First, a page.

The name Calatabiano may derive from the Arabic word Kalaat meaning castle and possibly ‘bianco', meaning white, although it used to be held the this was the classical Castello di Bidio.  Supposedly the local Hellenic population utilised the flat zone in the lower part of the present castle to build a place of worship.  The resulting 75'x30' temple was ashlar built with igneous stone blocks and a limestone cornice.  Of this nothing survives but some limestone ashlars mixed with fragments of the temple, some 30 Greek terracotta vases, a Greek lantern and a golden fibula found buried in the nearby 26' deep cistern.  The presence of cow bones and a goddess statue might indicate votive sacrifices to the likes of Ade, Persefone or Demetra.  Finds in the upper castle or castrum, inside a rectangular hole at the base of the big cistern include shards of Greek vases, a section of column and several coins dating from 343-337 BC.  Other site finds include coins, a tripod, a Greek pan and a bronze spear point.  All this suggests a heavy occupation of the site and cannot preclude some early form of fortification here.

From the Roman period comes amphoras and bricks made in the Roman ovens in Naxos.  There is also a triangular arch, similar to those of the Greek theatre in Taormina, set above a Byzantine stone compartment being used first as storage place for food and then as a prison.  There is a representation of a stylized fish, the ancient Christian's Ictus - Iesus Cristos Theu Ios Soter (Jesus Christ Son of God the Saviour) - on the external stone walls.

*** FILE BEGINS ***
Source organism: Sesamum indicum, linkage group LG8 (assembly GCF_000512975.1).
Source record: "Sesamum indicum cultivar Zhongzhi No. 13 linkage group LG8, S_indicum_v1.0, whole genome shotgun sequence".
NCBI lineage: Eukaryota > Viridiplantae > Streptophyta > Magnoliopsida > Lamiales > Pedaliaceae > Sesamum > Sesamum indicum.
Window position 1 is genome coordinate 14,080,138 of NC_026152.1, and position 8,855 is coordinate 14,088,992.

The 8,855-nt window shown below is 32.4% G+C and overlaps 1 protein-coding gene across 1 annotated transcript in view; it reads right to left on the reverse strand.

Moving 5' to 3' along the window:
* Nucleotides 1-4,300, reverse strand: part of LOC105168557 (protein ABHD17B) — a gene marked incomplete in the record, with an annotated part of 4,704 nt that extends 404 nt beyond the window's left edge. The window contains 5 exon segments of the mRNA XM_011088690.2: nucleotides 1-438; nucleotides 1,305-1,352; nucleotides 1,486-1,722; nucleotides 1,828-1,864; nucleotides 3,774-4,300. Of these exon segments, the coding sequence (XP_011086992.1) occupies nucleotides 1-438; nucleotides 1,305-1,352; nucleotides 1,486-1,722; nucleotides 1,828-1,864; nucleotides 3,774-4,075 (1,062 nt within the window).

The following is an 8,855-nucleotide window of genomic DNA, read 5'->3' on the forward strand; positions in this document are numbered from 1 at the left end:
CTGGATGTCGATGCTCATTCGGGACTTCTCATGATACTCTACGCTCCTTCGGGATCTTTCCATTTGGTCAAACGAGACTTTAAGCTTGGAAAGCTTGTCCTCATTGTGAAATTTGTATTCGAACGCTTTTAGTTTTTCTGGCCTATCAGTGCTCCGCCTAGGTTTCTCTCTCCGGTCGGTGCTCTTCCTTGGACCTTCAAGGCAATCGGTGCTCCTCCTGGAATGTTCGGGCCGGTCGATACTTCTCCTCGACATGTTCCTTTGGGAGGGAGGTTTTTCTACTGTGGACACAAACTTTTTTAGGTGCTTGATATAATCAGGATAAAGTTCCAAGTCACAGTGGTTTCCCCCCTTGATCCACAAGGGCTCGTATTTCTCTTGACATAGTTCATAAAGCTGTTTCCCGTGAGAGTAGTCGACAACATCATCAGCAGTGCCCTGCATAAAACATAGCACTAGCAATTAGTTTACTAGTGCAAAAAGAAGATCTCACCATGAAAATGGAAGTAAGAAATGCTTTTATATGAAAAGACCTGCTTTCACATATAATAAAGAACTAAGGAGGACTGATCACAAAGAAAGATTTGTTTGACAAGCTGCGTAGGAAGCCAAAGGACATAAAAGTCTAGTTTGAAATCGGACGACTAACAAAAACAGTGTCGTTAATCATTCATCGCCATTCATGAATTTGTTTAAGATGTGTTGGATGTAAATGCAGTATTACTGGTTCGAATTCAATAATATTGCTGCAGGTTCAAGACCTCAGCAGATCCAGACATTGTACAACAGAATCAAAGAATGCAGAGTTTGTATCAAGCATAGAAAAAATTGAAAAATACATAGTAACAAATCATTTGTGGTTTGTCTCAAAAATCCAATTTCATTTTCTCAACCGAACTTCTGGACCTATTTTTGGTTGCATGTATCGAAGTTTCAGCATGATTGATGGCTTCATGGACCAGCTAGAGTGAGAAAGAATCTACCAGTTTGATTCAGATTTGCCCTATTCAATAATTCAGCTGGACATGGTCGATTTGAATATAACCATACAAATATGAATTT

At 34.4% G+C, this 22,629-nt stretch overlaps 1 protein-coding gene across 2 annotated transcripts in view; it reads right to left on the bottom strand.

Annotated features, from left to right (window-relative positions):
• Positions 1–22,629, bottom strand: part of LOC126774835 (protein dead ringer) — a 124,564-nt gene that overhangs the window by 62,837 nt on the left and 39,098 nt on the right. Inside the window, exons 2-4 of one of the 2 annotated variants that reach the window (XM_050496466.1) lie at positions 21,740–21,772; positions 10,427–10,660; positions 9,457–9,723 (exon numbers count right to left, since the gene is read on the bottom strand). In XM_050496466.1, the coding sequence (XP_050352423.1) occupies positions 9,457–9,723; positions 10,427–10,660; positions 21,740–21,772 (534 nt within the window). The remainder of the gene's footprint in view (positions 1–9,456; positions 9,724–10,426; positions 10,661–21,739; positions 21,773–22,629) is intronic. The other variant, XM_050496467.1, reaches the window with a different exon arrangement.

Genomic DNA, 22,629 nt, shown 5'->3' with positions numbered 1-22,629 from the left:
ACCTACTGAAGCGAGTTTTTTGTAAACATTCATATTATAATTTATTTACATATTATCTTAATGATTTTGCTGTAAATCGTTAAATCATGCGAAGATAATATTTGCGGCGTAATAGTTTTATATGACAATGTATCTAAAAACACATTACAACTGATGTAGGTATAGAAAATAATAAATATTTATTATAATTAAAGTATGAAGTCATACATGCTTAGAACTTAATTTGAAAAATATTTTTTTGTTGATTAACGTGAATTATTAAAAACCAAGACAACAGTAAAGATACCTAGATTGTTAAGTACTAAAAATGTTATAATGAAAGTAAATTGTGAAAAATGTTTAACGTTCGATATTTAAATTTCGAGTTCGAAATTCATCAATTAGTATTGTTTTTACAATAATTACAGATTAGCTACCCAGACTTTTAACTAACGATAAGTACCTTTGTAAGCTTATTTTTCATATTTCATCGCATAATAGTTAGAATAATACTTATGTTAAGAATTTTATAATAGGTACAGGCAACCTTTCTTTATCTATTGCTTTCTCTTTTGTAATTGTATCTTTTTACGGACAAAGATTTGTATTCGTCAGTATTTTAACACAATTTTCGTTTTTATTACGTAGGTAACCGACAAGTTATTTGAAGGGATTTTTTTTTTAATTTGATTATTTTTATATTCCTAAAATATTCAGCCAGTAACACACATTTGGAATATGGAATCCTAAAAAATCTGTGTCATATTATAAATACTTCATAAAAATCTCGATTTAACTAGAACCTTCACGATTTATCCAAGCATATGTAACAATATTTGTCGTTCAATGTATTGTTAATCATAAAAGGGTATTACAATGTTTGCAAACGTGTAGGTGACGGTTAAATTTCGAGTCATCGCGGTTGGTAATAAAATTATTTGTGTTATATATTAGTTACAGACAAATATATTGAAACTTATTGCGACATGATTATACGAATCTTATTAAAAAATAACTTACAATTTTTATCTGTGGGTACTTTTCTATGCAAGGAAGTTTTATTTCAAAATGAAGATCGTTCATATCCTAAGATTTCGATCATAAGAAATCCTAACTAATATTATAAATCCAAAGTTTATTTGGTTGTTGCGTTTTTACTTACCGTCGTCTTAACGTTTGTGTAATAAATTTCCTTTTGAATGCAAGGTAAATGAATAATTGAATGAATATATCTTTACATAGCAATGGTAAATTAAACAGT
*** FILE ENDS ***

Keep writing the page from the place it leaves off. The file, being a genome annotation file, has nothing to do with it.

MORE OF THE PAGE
General Belisarius, under the Emperor Justinian (d.565), retook Sicily for the Byzantine Empire in 535.  It is assumed that he or his successor had at least the castrum at Calatabiano built.  The fortress may have been attacked some 300 years later when the Muslims were putting pressure on the district - Messina fell in 842/3, Enna in 859 and Syracuse in 878.  Radiocarbon dating says that a Viking, probably fighting for the Byzantines, was killed around 840 AD and his corpse was buried 13' deep under a layer of burnt soil in the tank outside the castle.  The 6'2" tall man has two holes in his skull and jaw, which are interpreted as his death wounds.  With him were found several coins from the reigns of Leone VI (866-912) and the Empress Irene Bisanzio (780-802).  One coin was as old as the Emperor Eraclio who reigned from 610 to 641 AD.